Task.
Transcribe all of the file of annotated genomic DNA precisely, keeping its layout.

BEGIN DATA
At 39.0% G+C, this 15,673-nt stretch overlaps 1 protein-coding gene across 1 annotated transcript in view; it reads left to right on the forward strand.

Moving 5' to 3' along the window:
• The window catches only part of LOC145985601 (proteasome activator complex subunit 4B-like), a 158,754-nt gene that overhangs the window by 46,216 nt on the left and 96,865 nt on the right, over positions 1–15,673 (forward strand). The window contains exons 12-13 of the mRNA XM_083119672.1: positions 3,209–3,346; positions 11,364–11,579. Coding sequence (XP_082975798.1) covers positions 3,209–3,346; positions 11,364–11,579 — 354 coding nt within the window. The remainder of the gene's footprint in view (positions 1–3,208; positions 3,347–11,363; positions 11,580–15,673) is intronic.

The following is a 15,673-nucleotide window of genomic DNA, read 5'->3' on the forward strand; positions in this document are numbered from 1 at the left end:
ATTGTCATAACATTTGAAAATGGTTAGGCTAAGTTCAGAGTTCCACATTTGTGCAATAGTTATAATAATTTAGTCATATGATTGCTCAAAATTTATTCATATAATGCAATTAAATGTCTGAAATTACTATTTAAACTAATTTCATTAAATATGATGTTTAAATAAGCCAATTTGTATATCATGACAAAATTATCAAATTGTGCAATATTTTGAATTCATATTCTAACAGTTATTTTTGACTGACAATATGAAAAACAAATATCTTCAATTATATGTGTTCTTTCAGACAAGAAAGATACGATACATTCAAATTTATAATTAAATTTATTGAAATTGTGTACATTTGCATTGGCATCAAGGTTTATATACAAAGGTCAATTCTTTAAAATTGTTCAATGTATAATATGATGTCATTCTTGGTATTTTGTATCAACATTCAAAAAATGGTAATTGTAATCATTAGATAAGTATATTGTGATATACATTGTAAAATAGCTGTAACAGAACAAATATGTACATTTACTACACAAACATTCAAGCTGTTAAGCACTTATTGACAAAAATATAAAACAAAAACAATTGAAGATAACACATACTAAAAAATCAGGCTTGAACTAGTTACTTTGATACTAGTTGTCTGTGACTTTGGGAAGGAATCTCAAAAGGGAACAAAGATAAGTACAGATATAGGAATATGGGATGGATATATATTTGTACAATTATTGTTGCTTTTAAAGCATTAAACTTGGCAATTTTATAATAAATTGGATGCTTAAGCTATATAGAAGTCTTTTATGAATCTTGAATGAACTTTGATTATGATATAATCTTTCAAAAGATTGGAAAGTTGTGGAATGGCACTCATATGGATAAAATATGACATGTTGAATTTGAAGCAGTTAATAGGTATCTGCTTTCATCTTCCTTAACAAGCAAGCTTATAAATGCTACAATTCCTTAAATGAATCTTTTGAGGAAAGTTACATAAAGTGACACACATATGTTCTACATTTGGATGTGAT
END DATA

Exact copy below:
At 39.0% G+C, this 15,673-nt stretch overlaps 1 protein-coding gene across 1 annotated transcript in view; it reads left to right on the forward strand.

Moving 5' to 3' along the window:
• The window catches only part of LOC145985601 (proteasome activator complex subunit 4B-like), a 158,754-nt gene that overhangs the window by 46,216 nt on the left and 96,865 nt on the right, over positions 1–15,673 (forward strand). The window contains exons 12-13 of the mRNA XM_083119672.1: positions 3,209–3,346; positions 11,364–11,579. Coding sequence (XP_082975798.1) covers positions 3,209–3,346; positions 11,364–11,579 — 354 coding nt within the window. The remainder of the gene's footprint in view (positions 1–3,208; positions 3,347–11,363; positions 11,580–15,673) is intronic.

The following is a 15,673-nucleotide window of genomic DNA, read 5'->3' on the forward strand; positions in this document are numbered from 1 at the left end:
ATTGTCATAACATTTGAAAATGGTTAGGCTAAGTTCAGAGTTCCACATTTGTGCAATAGTTATAATAATTTAGTCATATGATTGCTCAAAATTTATTCATATAATGCAATTAAATGTCTGAAATTACTATTTAAACTAATTTCATTAAATATGATGTTTAAATAAGCCAATTTGTATATCATGACAAAATTATCAAATTGTGCAATATTTTGAATTCATATTCTAACAGTTATTTTTGACTGACAATATGAAAAACAAATATCTTCAATTATATGTGTTCTTTCAGACAAGAAAGATACGATACATTCAAATTTATAATTAAATTTATTGAAATTGTGTACATTTGCATTGGCATCAAGGTTTATATACAAAGGTCAATTCTTTAAAATTGTTCAATGTATAATATGATGTCATTCTTGGTATTTTGTATCAACATTCAAAAAATGGTAATTGTAATCATTAGATAAGTATATTGTGATATACATTGTAAAATAGCTGTAACAGAACAAATATGTACATTTACTACACAAACATTCAAGCTGTTAAGCACTTATTGACAAAAATATAAAACAAAAACAATTGAAGATAACACATACTAAAAAATCAGGCTTGAACTAGTTACTTTGATACTAGTTGTCTGTGACTTTGGGAAGGAATCTCAAAAGGGAACAAAGATAAGTACAGATATAGGAATATGGGATGGATATATATTTGTACAATTATTGTTGCTTTTAAAGCATTAAACTTGGCAATTTTATAATAAATTGGATGCTTAAGCTATATAGAAGTCTTTTATGAATCTTGAATGAACTTTGATTATGATATAATCTTTCAAAAGATTGGAAAGTTGTGGAATGGCACTCATATGGATAAAATATGACATGTTGAATTTGAAGCAGTTAATAGGTATCTGCTTTCATCTTCCTTAACAAGCAAGCTTATAAATGCTACAATTCCTTAAATGAATCTTTTGAGGAAAGTTACATAAAGTGACACACATATGTTCTACATTTGGATGTGAT